Inspired by the Alsatian flammenküche, which is a tart with onions, cream, and bacon, this dish is an homage to cuisine from German-speaking Europe (Alsace, Austria, Belgium, and Germany in particular). Because we like to make things a little more interesting, we decided to add some leeks, crème fraîche, and a mix of herbs. Serve this tart alone, or paired with a Butter Lettuce and Pumpkin Seed Salad.

What to buy: We recommend taking the time to make this dough from scratch with our Pie Dough recipe, which will lend a flaky butteriness to the dish. Of course, if you are short on time, go ahead and use a store-bought crust. Just try to get the best you can find.

Crème fraîche is a naturally thickened fresh cream with a tangy flavor and a rich texture, and it does not curdle or separate when heated. If you can’t find it, sour cream is a decent substitute.

Game plan: Here are some tips on how to make the dough. It can be made well ahead of time and then rolled out and formed when you are ready to make the tart. Also, the onions and leeks could be sautéed up to a day ahead. Just don’t combine them with the herbs and the crème fraîche until you are ready to bake the tart, because you don’t want the flavors to become too intense.

This recipe was featured as part of our Moktoberfest! menu.

  • Yield: 8 to 10 servings
  • Difficulty: Easy
  • Total: 1 hr 30 mins
  • Active: 40 mins

Ingredients (10)

  • 3 tablespoons unsalted butter, at room temperature
  • 2 medium white onions, thinly sliced
  • 2 medium leeks, sliced lengthwise and thinly sliced (white part only)
  • 1 teaspoon finely chopped fresh thyme leaves
  • 2 teaspoons finely chopped fresh marjoram leaves
  • 1 tablespoon finely chopped fresh Italian parsley
  • 1/2 cup crème fraîche
  • Basic Pie Dough, refrigerated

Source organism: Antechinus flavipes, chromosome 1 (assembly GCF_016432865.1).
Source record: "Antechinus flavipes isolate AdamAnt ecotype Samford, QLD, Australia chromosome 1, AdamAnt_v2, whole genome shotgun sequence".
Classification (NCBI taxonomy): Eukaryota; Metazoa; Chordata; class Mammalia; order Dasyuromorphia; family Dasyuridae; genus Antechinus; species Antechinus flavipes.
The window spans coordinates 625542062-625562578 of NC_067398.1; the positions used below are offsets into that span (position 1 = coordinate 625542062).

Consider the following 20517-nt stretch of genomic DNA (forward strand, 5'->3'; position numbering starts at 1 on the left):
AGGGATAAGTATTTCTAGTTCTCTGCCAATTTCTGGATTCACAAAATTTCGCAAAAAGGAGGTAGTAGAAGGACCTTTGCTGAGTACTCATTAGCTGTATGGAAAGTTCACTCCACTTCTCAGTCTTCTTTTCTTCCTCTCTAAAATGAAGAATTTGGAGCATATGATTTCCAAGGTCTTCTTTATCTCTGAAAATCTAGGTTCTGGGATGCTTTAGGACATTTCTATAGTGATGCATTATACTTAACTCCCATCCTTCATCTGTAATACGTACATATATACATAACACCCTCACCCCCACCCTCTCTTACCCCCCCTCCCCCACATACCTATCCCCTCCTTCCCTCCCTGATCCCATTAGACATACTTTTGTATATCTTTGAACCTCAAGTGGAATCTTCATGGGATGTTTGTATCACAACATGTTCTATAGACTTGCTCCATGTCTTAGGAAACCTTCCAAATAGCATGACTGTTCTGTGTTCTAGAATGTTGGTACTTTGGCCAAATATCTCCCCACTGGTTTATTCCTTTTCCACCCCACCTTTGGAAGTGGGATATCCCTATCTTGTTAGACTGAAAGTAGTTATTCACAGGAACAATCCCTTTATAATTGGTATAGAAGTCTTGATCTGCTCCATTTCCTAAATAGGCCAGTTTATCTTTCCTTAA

• 1 large egg yolk
  • 1 teaspoon cold water


  1. Melt 1 tablespoon of the butter in a large frying pan over medium heat. When it foams, add 1/3 of the onions and leeks. Season well with salt and freshly ground black pepper. Cook until onions and leeks are caramelized and golden brown, about 10 minutes. Season again with salt and pepper. Remove from the pan and reserve in a mixing bowl. Cook remaining onions and leeks in two more batches, using 1 tablespoon of the butter per batch.
  2. Combine herbs and crème fraîche with onion-leek mixture and check the seasoning. Add more salt and pepper as necessary, and let the mixture rest until it has cooled, about 5 minutes.
  3. Heat the oven to 425°F and arrange a rack in the middle. Lightly flour a work surface and roll the pie dough out into a round approximately 11 inches in diameter and 1/8 inch thick. Cut the dough into a 10-inch round (an overturned dinner plate and a paring knife work great). Lay the dough on a baking sheet and evenly spread the filling throughout, leaving a 1-inch border. Fold the perimeter of the dough (the outer 1 inch) over the filling and flute the edge by pinching it between your forefingers. (Check out our photo tutorial on How to Shape a Free-Form Piecrust for more information.)
  4. Make an egg wash by whisking the egg yolk with the cold water. Brush the outer edge of the tart with the wash. Place on the middle rack of the preheated oven and bake until the bottom of the crust is golden, about 20 to 25 minutes.

Beverage pairing: Serve with a light pilsner, such as Czechvar, or with a British stout, like Samuel Smith’s Imperial Stout. For wines, a cool, clean Pinot Blanc from, say, Alsace, Austria, or Oregon provides a creamy texture to complement this tart, along with just enough underlying acidity to cut through the richness. We recommend the 2005 Elk Cove Willamette Valley Pinot Blanc.